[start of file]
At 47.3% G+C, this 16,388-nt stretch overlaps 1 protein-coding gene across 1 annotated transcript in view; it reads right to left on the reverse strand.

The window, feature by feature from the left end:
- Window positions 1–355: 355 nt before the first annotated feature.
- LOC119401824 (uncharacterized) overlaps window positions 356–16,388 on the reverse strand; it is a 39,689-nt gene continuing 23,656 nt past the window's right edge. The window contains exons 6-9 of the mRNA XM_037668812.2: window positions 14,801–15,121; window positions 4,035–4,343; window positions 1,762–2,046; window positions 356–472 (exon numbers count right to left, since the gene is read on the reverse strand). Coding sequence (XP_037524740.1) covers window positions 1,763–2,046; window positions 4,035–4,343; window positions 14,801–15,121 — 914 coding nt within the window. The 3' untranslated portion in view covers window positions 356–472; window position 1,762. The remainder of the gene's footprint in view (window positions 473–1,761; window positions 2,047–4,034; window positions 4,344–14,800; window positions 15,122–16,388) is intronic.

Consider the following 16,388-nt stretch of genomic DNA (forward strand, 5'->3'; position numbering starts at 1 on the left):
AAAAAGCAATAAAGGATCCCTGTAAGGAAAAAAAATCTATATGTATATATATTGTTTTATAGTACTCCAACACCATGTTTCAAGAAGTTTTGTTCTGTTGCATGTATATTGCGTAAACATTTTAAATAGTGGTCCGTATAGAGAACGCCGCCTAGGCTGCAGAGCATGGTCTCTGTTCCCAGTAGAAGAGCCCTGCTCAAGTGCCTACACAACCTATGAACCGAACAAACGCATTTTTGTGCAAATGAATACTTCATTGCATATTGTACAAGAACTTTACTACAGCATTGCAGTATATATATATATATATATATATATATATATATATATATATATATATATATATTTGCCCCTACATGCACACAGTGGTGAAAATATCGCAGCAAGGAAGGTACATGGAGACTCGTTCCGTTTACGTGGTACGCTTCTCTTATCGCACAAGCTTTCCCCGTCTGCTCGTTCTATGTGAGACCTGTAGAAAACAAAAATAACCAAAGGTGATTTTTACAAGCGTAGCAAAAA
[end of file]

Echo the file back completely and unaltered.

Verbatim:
At 47.3% G+C, this 16,388-nt stretch overlaps 1 protein-coding gene across 1 annotated transcript in view; it reads right to left on the reverse strand.

The window, feature by feature from the left end:
- Window positions 1–355: 355 nt before the first annotated feature.
- LOC119401824 (uncharacterized) overlaps window positions 356–16,388 on the reverse strand; it is a 39,689-nt gene continuing 23,656 nt past the window's right edge. The window contains exons 6-9 of the mRNA XM_037668812.2: window positions 14,801–15,121; window positions 4,035–4,343; window positions 1,762–2,046; window positions 356–472 (exon numbers count right to left, since the gene is read on the reverse strand). Coding sequence (XP_037524740.1) covers window positions 1,763–2,046; window positions 4,035–4,343; window positions 14,801–15,121 — 914 coding nt within the window. The 3' untranslated portion in view covers window positions 356–472; window position 1,762. The remainder of the gene's footprint in view (window positions 473–1,761; window positions 2,047–4,034; window positions 4,344–14,800; window positions 15,122–16,388) is intronic.

Consider the following 16,388-nt stretch of genomic DNA (forward strand, 5'->3'; position numbering starts at 1 on the left):
AAAAAGCAATAAAGGATCCCTGTAAGGAAAAAAAATCTATATGTATATATATTGTTTTATAGTACTCCAACACCATGTTTCAAGAAGTTTTGTTCTGTTGCATGTATATTGCGTAAACATTTTAAATAGTGGTCCGTATAGAGAACGCCGCCTAGGCTGCAGAGCATGGTCTCTGTTCCCAGTAGAAGAGCCCTGCTCAAGTGCCTACACAACCTATGAACCGAACAAACGCATTTTTGTGCAAATGAATACTTCATTGCATATTGTACAAGAACTTTACTACAGCATTGCAGTATATATATATATATATATATATATATATATATATATATATATATATATATATTTGCCCCTACATGCACACAGTGGTGAAAATATCGCAGCAAGGAAGGTACATGGAGACTCGTTCCGTTTACGTGGTACGCTTCTCTTATCGCACAAGCTTTCCCCGTCTGCTCGTTCTATGTGAGACCTGTAGAAAACAAAAATAACCAAAGGTGATTTTTACAAGCGTAGCAAAAA